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Original Research

Evaluation of a training program for device operators in the Australian Government's Point of Care Testing in General Practice Trial: issues and implications for rural and remote practices

Submitted: 4 March 2009
Revised: 2 June 2009
Published: 10 August 2009

Author(s) : Shephard MD, Mazzachi BC, Watkinson L, Shephard AK, Laurence C, Gialamas A, Bubner T.

Mark ShephardBeryl MazzachiAnne Shephard

Citation: Shephard MD, Mazzachi BC, Watkinson L, Shephard AK, Laurence C, Gialamas A, Bubner T.  Evaluation of a training program for device operators in the Australian Government's Point of Care Testing in General Practice Trial: issues and implications for rural and remote practices. Rural and Remote Health (Internet) 2009; 9: 1189. Available: http://www.rrh.org.au/articles/subviewnew.asp?ArticleID=1189 (Accessed 22 October 2017)

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ABSTRACT

Introduction:  From September 2005 to February 2007 the Australian Government funded the Point of Care Testing (PoCT) in General Practice Trial, a multi-centre, cluster randomised controlled trial to determine the safety, clinical effectiveness, cost-effectiveness and satisfaction of PoCT in General Practice. In total, 53 practices (23 control and 30 intervention) based in urban, rural or remote locations across three states (South Australia [SA], New South Wales [NSW] and Victoria [VIC]) participated in the Trial. Control practices had pathology testing performed by their local laboratory, while intervention practices conducted pathology testing by PoCT. In total, 4968 patients (1958 control and 3010 intervention) participated in the Trial. The point-of-care (PoC) tests performed by intervention practices were: haemoglobin A1c (HbA1c) and urine albumin:creatinine ratio (ACR) on patients with diabetes, total cholesterol, triglyceride and high density lipoprotein (HDL) cholesterol on patients with hyperlipidaemia, and international normalised ratio (INR) on patients on anticoagulant therapy. Three PoCT devices measured these tests: the Siemens DCA 2000 (Siemens HealthCare Diagnostics, Melbourne, VIC, Australia) for HbA1c and urine ACR; Point of Care Diagnostics Cholestech LDX analyser (Point of Care Diagnostics; Sydney, NSW, Australia) for lipids; and the Roche CoaguChek S (Roche Diagnostics; Sydney, NSW, Australia) for INR. Point-of-care testing in the General Practice Trial was underpinned by a quality management framework which included an on-going training and competency program for PoCT device operators. This article describes the design, implementation and results of the training and competency program.
Methods:  An education and training resource package was developed for the Trial consisting of a training manual, a set of A3 laminated posters and a CD ROM. Five initial training workshops were held for intervention practices from each geographic region between August and October 2005 at three centres – Adelaide (SA), Bendigo (VIC) and Dubbo (NSW). These workshops combined theoretical training in the principles and practice of PoCT with ‘hands on’ practical training delivered in interactive small group sessions. At the completion of training, practice staff undertook a written and practical competency assessment and received a certificate of competency as a qualified device operator. Following each initial training workshop, practice staff completed a short satisfaction survey. Five refresher training workshops covering all geographic regions were delivered during late August 2006, coinciding with the 12 month point of the live phase of the Trial. At the completion of the Trial in February 2007, device operators completed a further questionnaire.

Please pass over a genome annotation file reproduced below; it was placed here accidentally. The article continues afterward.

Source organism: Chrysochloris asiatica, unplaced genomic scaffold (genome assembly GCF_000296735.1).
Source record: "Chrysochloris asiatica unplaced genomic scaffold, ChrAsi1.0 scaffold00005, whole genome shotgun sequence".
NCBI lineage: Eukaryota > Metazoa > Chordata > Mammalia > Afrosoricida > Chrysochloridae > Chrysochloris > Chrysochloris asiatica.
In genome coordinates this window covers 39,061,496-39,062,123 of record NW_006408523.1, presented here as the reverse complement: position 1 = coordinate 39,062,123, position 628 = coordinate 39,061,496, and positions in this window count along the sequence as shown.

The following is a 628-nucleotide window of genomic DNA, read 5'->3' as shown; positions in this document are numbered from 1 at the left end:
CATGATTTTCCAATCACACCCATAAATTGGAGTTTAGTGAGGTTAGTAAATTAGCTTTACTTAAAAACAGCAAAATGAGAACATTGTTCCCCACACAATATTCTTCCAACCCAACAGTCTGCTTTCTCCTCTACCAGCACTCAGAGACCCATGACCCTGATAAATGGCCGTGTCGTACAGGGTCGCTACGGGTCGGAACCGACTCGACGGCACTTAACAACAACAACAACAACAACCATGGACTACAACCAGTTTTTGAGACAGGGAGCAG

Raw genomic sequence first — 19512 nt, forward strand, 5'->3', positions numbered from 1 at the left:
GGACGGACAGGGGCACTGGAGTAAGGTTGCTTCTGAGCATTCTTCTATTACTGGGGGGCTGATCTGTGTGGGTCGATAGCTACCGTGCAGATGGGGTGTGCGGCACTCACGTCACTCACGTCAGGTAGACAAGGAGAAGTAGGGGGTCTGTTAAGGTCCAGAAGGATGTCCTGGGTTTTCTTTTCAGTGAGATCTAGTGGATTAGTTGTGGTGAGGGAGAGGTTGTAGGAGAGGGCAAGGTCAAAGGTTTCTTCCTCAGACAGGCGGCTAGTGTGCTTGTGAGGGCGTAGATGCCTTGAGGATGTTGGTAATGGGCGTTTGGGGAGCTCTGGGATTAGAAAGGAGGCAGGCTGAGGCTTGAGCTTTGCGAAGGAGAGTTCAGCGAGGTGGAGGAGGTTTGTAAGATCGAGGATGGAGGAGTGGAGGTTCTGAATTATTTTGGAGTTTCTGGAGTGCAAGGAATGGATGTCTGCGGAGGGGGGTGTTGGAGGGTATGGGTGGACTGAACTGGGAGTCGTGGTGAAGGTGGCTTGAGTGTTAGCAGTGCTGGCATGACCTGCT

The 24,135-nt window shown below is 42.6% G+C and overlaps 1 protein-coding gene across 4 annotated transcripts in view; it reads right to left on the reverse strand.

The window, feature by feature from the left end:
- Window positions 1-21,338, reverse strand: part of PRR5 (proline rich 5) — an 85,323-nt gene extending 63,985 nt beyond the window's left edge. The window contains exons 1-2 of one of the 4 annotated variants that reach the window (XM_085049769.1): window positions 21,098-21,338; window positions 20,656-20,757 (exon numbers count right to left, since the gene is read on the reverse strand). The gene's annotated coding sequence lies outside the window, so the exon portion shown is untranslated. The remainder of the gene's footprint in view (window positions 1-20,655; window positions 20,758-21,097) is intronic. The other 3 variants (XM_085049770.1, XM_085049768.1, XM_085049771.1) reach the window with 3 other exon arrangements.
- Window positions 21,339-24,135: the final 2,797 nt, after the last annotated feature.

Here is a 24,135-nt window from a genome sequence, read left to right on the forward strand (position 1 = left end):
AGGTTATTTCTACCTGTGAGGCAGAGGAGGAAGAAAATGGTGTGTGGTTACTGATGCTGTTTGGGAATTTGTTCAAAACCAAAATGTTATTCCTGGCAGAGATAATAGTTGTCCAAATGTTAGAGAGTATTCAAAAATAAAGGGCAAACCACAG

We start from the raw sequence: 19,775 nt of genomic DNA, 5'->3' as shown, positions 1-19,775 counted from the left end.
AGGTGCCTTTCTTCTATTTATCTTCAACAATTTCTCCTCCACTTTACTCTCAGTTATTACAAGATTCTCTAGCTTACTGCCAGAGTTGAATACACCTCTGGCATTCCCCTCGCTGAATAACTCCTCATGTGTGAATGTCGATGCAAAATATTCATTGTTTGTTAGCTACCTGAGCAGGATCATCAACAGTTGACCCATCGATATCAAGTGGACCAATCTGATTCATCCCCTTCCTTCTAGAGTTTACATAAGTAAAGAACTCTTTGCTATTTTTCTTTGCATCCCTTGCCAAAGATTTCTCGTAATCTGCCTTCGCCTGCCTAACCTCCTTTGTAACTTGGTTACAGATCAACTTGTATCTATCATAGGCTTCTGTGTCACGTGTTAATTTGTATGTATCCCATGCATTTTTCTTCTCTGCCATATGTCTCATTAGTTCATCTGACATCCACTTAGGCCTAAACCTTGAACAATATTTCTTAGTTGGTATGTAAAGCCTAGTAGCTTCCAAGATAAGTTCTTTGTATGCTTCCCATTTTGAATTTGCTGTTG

Results:  Sixty device operators from 31 practices completed training and competency assessment as part of the Initial Training Workshop series. A further 20 device operators from 12 of the practices were trained in the 12 month period after the initial workshops; 19 of these staff were from rural or remote practices. In total 80 device operators comprising 74 practice staff and six GPs from 31 practices were trained and received competency certificates as part of Trial. In all, 19 device operators left the Trial either through personal resignation from an existing practice or because their practice withdrew from the Trial; the majority (84%) were from rural and remote practices. A total of 42 device operators from 25 practices attended refresher training in the second half of 2006. Results from the satisfaction questionnaire completed by device operators following the initial training workshops showed there was unanimous agreement that the posters were useful for the conduct of daily PoCT and practical training in small groups was satisfactory as a training method. The quality and appropriateness of the PoCT training resources and the workshop overall was rated as either good or excellent by all respondents (100% and 78%, respectively). The responses by device operators to the post-Trial satisfaction questionnaire found a high level of satisfaction with PoCT across all geographic regions. Device operators from remote practices had the highest satisfaction levels for quality of training, usefulness of the training manual, ease of use of devices, confidence in the accuracy of PoCT results and preference for PoCT over laboratory testing. The usefulness of the posters for conducting PoCT achieved the highest satisfaction rating among operators from all three geographic regions. However the highest staff turnover rates and the highest number of requests for training of additional staff were from rural and remote practices.